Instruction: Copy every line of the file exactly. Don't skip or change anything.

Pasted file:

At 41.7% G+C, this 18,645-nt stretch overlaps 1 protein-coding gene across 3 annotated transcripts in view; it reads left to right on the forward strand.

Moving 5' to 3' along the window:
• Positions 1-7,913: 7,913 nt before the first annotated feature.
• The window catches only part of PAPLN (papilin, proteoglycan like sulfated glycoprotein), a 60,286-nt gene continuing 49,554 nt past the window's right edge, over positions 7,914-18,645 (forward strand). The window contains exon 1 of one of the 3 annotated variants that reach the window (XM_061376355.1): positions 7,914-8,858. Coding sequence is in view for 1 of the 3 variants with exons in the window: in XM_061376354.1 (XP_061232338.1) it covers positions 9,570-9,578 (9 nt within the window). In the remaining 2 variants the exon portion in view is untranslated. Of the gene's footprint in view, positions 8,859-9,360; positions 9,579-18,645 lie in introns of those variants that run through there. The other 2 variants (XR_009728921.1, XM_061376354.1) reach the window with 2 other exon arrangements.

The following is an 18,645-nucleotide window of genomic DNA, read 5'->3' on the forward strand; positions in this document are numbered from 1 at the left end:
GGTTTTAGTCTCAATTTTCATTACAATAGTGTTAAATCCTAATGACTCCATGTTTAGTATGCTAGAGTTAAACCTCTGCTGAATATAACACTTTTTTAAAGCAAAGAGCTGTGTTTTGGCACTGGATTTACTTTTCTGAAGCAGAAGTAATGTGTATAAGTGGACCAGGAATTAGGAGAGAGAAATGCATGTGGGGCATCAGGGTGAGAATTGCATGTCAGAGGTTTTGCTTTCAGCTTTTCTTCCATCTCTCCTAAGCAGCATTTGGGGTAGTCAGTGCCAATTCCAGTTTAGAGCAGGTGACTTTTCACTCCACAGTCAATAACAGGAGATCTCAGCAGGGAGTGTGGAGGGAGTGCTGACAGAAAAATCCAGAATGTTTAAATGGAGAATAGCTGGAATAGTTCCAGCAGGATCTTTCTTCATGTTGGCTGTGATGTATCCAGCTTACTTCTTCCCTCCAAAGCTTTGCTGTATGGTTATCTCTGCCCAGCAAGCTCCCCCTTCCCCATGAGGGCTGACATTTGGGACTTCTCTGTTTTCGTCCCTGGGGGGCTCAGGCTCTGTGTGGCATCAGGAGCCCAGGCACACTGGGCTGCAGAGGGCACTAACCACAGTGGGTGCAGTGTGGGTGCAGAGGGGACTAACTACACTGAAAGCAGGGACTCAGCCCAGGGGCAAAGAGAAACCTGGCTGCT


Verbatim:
At 41.7% G+C, this 18,645-nt stretch overlaps 1 protein-coding gene across 3 annotated transcripts in view; it reads left to right on the forward strand.

Moving 5' to 3' along the window:
• Positions 1-7,913: 7,913 nt before the first annotated feature.
• The window catches only part of PAPLN (papilin, proteoglycan like sulfated glycoprotein), a 60,286-nt gene continuing 49,554 nt past the window's right edge, over positions 7,914-18,645 (forward strand). The window contains exon 1 of one of the 3 annotated variants that reach the window (XM_061376355.1): positions 7,914-8,858. Coding sequence is in view for 1 of the 3 variants with exons in the window: in XM_061376354.1 (XP_061232338.1) it covers positions 9,570-9,578 (9 nt within the window). In the remaining 2 variants the exon portion in view is untranslated. Of the gene's footprint in view, positions 8,859-9,360; positions 9,579-18,645 lie in introns of those variants that run through there. The other 2 variants (XR_009728921.1, XM_061376354.1) reach the window with 2 other exon arrangements.

The following is an 18,645-nucleotide window of genomic DNA, read 5'->3' on the forward strand; positions in this document are numbered from 1 at the left end:
GGTTTTAGTCTCAATTTTCATTACAATAGTGTTAAATCCTAATGACTCCATGTTTAGTATGCTAGAGTTAAACCTCTGCTGAATATAACACTTTTTTAAAGCAAAGAGCTGTGTTTTGGCACTGGATTTACTTTTCTGAAGCAGAAGTAATGTGTATAAGTGGACCAGGAATTAGGAGAGAGAAATGCATGTGGGGCATCAGGGTGAGAATTGCATGTCAGAGGTTTTGCTTTCAGCTTTTCTTCCATCTCTCCTAAGCAGCATTTGGGGTAGTCAGTGCCAATTCCAGTTTAGAGCAGGTGACTTTTCACTCCACAGTCAATAACAGGAGATCTCAGCAGGGAGTGTGGAGGGAGTGCTGACAGAAAAATCCAGAATGTTTAAATGGAGAATAGCTGGAATAGTTCCAGCAGGATCTTTCTTCATGTTGGCTGTGATGTATCCAGCTTACTTCTTCCCTCCAAAGCTTTGCTGTATGGTTATCTCTGCCCAGCAAGCTCCCCCTTCCCCATGAGGGCTGACATTTGGGACTTCTCTGTTTTCGTCCCTGGGGGGCTCAGGCTCTGTGTGGCATCAGGAGCCCAGGCACACTGGGCTGCAGAGGGCACTAACCACAGTGGGTGCAGTGTGGGTGCAGAGGGGACTAACTACACTGAAAGCAGGGACTCAGCCCAGGGGCAAAGAGAAACCTGGCTGCT